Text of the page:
And we think if only we were more faithful, less doubtful, less hurt, more confident, we could make a change, but we aren’t those things … so we try not to think about it, we distract ourselves, and we always seem to think we have to go it alone.

But here’s the thing – as baptized people in the Church of God, and in particular, you as lay people are “the front-line fighters of the Christian party.” You are “the ones getting out there, getting roughed up by a big, sinful, broken world.”  You’re “the ones improvising when there’s no playbook for what happens next.”  You’re “the ones actually putting the Christian life into practice in a world that is fundamentally incompatible with the way that Christ asked us to live.”[4]

And that is why you come here – you need this place, this time set apart. You need the companionship, the prayers, the forgiveness, the Word and the teaching. You need the real presence of Jesus Christ brought to you in the bread and wine, to refill you, recharge you, re-energize you, renew you, rebirth you, and refresh you, so you can go out that door and love as Christ loved, as God loves, everything and everyone in it – from the homeless person under the bridge, to the drug addict in the park, to the person who just took the parking spot you had your eye on, to the children running by, to the dog barking in the yard next door.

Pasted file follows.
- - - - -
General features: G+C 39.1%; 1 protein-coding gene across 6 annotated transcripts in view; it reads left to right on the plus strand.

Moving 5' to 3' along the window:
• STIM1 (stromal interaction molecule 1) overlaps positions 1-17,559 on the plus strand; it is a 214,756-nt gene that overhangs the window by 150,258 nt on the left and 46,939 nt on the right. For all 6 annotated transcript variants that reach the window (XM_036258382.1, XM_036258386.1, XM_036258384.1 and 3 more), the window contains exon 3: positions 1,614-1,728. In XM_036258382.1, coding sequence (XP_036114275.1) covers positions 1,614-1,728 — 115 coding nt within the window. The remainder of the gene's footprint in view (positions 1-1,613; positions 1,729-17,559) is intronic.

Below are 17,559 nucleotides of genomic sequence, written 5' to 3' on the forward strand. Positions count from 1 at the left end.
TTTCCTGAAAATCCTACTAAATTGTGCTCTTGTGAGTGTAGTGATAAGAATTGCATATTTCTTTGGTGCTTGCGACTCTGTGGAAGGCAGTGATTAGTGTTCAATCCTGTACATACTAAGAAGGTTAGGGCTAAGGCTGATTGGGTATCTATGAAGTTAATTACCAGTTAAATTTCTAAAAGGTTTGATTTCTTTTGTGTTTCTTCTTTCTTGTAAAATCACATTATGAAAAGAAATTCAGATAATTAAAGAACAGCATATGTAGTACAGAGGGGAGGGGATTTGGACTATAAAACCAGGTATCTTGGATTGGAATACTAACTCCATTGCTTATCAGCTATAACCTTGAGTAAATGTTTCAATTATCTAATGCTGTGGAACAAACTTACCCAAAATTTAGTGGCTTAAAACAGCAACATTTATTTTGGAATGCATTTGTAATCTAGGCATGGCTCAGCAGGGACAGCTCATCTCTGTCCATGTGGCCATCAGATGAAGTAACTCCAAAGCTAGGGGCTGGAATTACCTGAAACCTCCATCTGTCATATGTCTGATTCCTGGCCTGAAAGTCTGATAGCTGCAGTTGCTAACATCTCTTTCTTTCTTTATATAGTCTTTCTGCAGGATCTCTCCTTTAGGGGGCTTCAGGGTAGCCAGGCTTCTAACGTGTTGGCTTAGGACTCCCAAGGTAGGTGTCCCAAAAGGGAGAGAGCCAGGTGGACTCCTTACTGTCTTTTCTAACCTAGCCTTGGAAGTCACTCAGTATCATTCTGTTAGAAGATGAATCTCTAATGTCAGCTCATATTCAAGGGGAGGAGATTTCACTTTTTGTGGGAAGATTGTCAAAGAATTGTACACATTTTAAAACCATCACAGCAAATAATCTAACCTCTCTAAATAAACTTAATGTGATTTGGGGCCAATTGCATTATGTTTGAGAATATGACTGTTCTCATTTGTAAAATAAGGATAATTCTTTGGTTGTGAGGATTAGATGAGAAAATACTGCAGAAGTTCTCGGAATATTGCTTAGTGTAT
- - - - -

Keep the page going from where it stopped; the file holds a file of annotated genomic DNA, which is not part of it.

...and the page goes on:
You need what you find here.

You are here, you come here, because you need what is offered and provided here, so that you can go out there and live your life as God intends – whole and holistically, healed and healing, loved and loving – for what you need here is what the world needs out there, and here is where you get it.

In those pews, at this altar, in this piece of break and in this sip of wine, in these prayers, in this Scripture, in the Word read and the word spoken and the word explained and the word heard and the word in your heart – you need this to survive and for the seed planted in you by God to grow and thrive and yield abundantly – 7 times, 30 times, 100 times – to feed the world with the love of God.

That’s why you are here.  It’s as simple and as deep as that.


[1] With thanks to Talitha J. Arnold (Feasting Year A, Vol 3, Kindle 8024.

[2] Ibid.

[3] Carol Meyers, “Rebekah: Bible,” Jewish Women’s Archive. Accessed July 12, 2017.

[4] Ware, Jordan Haymie, The Ultimate Quest: A Geek’s Guide to [the Episcopal] Church (New York: Church Publishing) © 2017.  Kindle Version location: 757-760.

  January 2018